Design in Lebanon
The artisan devotee
Sitting in seaside café Al-rawda overlooking the Mediterranean, Zeina Klat takes in her surroundings with the same sort of wonder and appreciation you would expect from a first-time visitor to Beirut’s shore. “I love this place,” she says with characteristic brio. “It’s empty now but in the past this café was filled with artists and writers who would come here to relax and talk about their work.”
It seems quite fitting then, that this is the location where we sit down to discuss the vision behind her company, Comptoir des Artisans, which promotes traditional handmade products created by local craftspeople from all over Lebanon.
A connoisseur of eclectic taste, Klat is a cosmopolitan, forward-thinking businesswoman who is fiercely passionate about promoting Lebanon’s rich cultural heritage. “We have so much expertise here, so many amazing artists from the older generation. It’s a shame that most people don’t even know about them,” she says.
With Comptoir des Artisans she is trying to change that, and while she is passionate about preserving past traditions, her brand is not simply about nostalgia. On the contrary, the products she sells – a potpourri of offerings in steel, rattan, Sarafand glass and leather – are very of-themoment; modern but informed by traditional craftsmanship.
Indeed, the company defies easy categorization and that suits Klat just fine. “I like to be involved in many different things; I don’t like to be put in a box.” Comptoir des Artisans sells everything from leather bags, hats and jewelry to cutlery, candles, and home accessories. “Everyone around me advised to focus on just one thing, but that bores me. I like to bring different things together, to introduce people to new products,” she explains.
She says that finding expert craftspeople to work with her is often half the fun and that most of her discoveries often rely on a good dose of serendipity. “I just look at a map, pick a region, visit it and see who I can find,” she explains, laughing. She prefers traveling solo in order to be open to unexpected possibilities.
She has a showroom in Ain Aar, which she opens on request, but the majority of her clients contact her through social media. Her popular Instagram page features photos and clips of Comptoir des Artisans products, the stories behind them and a glimpse into the lives of those who make them. “I especially love introducing the younger generation to these amazing artisans so that they can gain a greater appreciation,” she says. “I have been receiving such positive feedback and it gives me an added boost to continue doing what I am doing.”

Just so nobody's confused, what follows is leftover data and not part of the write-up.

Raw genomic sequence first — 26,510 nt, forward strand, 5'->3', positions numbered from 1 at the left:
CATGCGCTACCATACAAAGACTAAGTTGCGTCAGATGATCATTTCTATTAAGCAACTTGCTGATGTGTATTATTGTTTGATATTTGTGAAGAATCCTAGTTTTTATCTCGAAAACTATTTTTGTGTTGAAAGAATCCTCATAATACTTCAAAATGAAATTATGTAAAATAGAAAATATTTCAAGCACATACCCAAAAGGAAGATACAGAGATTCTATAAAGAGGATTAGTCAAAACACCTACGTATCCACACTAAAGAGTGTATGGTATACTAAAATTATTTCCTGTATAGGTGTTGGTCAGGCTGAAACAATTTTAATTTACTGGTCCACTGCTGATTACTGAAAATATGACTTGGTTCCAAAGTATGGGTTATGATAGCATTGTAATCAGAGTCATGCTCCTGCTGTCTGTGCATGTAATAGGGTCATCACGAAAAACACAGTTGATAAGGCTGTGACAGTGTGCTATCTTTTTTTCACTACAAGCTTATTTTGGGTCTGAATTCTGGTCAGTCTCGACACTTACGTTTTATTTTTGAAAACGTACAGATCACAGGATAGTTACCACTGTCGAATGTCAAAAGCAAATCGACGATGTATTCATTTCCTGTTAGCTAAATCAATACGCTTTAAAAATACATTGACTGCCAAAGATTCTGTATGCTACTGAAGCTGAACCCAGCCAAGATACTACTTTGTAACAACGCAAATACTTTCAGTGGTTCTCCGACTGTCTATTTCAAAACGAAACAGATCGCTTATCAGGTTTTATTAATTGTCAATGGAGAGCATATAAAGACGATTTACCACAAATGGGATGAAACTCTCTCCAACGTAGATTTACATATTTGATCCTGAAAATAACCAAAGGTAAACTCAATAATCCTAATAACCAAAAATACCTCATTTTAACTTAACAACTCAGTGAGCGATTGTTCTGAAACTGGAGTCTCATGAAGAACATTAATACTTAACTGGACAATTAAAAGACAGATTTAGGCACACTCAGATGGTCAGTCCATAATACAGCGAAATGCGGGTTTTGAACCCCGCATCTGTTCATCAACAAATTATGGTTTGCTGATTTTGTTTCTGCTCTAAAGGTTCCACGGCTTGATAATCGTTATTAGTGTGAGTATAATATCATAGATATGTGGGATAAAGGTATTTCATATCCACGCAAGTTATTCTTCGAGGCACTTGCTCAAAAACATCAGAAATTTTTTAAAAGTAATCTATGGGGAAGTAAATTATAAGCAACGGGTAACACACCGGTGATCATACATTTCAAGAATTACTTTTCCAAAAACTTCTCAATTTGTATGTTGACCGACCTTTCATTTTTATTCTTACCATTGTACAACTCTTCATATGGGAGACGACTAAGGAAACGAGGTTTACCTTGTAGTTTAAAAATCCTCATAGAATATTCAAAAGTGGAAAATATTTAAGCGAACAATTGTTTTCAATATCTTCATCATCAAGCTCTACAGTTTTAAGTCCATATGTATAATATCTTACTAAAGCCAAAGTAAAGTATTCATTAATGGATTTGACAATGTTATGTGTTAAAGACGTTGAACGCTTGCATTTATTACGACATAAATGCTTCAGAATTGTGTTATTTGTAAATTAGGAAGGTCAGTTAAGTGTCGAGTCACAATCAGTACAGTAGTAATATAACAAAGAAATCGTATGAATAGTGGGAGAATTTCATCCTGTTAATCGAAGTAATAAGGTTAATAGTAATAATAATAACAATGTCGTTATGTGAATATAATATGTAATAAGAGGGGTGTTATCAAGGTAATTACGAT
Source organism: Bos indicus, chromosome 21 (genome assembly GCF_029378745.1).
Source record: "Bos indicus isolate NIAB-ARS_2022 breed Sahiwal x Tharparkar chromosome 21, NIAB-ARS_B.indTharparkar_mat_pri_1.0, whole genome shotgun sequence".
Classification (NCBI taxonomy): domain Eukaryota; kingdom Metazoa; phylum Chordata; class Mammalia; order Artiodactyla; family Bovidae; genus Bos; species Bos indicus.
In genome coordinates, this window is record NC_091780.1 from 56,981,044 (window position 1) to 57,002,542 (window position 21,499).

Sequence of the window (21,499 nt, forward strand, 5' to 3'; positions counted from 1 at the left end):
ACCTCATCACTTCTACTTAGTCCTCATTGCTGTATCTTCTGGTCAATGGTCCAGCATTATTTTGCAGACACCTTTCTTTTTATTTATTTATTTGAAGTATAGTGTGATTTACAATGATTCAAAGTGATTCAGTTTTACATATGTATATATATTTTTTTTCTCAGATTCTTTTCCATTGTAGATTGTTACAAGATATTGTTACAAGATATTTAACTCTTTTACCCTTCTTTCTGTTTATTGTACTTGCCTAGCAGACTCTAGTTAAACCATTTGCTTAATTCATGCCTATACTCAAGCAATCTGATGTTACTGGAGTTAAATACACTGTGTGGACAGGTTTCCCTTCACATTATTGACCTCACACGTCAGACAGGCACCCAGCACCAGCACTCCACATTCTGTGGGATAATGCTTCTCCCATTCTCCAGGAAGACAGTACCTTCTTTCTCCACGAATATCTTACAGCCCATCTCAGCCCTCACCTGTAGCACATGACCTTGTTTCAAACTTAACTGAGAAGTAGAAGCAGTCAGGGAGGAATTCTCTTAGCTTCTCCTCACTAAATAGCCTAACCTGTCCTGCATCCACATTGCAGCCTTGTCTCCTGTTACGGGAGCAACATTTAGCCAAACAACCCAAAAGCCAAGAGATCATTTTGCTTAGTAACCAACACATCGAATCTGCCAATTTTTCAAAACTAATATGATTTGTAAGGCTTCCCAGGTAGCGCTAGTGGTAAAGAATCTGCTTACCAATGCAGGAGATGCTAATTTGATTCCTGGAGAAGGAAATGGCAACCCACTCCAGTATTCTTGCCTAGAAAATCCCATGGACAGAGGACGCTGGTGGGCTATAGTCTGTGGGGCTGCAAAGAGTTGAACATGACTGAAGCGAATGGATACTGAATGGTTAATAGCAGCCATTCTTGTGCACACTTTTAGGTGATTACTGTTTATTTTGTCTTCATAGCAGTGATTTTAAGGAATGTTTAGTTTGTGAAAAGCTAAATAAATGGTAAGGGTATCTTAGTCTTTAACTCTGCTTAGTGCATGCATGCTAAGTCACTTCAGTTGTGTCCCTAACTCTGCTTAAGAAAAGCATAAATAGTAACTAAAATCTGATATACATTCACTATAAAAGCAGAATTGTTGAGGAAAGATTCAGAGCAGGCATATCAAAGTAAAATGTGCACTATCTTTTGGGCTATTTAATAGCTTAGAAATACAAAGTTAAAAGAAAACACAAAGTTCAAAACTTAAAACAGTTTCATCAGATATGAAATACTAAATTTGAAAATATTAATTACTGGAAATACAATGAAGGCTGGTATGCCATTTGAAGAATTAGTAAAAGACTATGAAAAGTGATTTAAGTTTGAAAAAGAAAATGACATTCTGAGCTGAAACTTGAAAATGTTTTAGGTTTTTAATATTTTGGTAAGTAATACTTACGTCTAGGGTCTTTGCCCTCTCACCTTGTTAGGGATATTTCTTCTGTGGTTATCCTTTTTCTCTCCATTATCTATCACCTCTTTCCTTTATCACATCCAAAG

An unforeseen consequence of her venture has been the organic growth of a network of like-minded people who all believe in the importance of supporting local artisans. As her network grows, so does her ambition. “I want to ultimately export our Lebanese designs.”
While she doesn’t have extensive formal training, Klat has a natural eye and an innate understanding of design which she brings to the table in her collaborations with artisans. “We have built strong relationships and they are very open to trying new things. We brainstorm together and all the ideas are born in the moment,” she explains.
The venture is not purely commercial for Klat. She considers Comptoir des Artisans to be, to a certain degree, a cultural catalyst, a platform where local expertise can be celebrated. Since opening a year-and-a-half ago, she has grown increasingly concerned that in the near future there won’t be any artisans left in Lebanon.
“Many craftspeople have told me that after they pass [away] they don’t want their children taking over the trade because the market just isn’t there anymore,” she explains, ruefully. “But, we can change that by exposing consumers and cultivating a certain taste for these products. This is the future. This is the new luxury.”
Words by Mehrnoush Shafiei
Ain Aar showroom, open every Wed, 10am2pm, 70 170636, Comptoirdesartisans